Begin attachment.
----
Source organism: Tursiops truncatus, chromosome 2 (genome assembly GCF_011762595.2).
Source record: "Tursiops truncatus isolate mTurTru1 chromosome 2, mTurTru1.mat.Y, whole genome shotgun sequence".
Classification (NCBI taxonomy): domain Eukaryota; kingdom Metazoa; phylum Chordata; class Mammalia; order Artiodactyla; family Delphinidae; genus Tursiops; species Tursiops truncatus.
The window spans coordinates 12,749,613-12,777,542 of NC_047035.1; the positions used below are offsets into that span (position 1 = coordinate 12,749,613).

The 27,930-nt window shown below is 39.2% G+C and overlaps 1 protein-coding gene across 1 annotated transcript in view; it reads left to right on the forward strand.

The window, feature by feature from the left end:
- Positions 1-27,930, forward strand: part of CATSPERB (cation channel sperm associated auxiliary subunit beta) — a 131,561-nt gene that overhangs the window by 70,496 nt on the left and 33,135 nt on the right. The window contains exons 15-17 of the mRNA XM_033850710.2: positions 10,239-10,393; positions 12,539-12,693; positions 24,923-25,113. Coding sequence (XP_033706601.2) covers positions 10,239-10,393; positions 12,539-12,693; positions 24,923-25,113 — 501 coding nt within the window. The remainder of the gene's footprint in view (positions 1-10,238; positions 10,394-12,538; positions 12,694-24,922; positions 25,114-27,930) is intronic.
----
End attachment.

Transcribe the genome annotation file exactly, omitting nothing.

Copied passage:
Source organism: Tursiops truncatus, chromosome 2 (genome assembly GCF_011762595.2).
Source record: "Tursiops truncatus isolate mTurTru1 chromosome 2, mTurTru1.mat.Y, whole genome shotgun sequence".
Classification (NCBI taxonomy): domain Eukaryota; kingdom Metazoa; phylum Chordata; class Mammalia; order Artiodactyla; family Delphinidae; genus Tursiops; species Tursiops truncatus.
The window spans coordinates 12,749,613-12,777,542 of NC_047035.1; the positions used below are offsets into that span (position 1 = coordinate 12,749,613).

The 27,930-nt window shown below is 39.2% G+C and overlaps 1 protein-coding gene across 1 annotated transcript in view; it reads left to right on the forward strand.

The window, feature by feature from the left end:
- Positions 1-27,930, forward strand: part of CATSPERB (cation channel sperm associated auxiliary subunit beta) — a 131,561-nt gene that overhangs the window by 70,496 nt on the left and 33,135 nt on the right. The window contains exons 15-17 of the mRNA XM_033850710.2: positions 10,239-10,393; positions 12,539-12,693; positions 24,923-25,113. Coding sequence (XP_033706601.2) covers positions 10,239-10,393; positions 12,539-12,693; positions 24,923-25,113 — 501 coding nt within the window. The remainder of the gene's footprint in view (positions 1-10,238; positions 10,394-12,538; positions 12,694-24,922; positions 25,114-27,930) is intronic.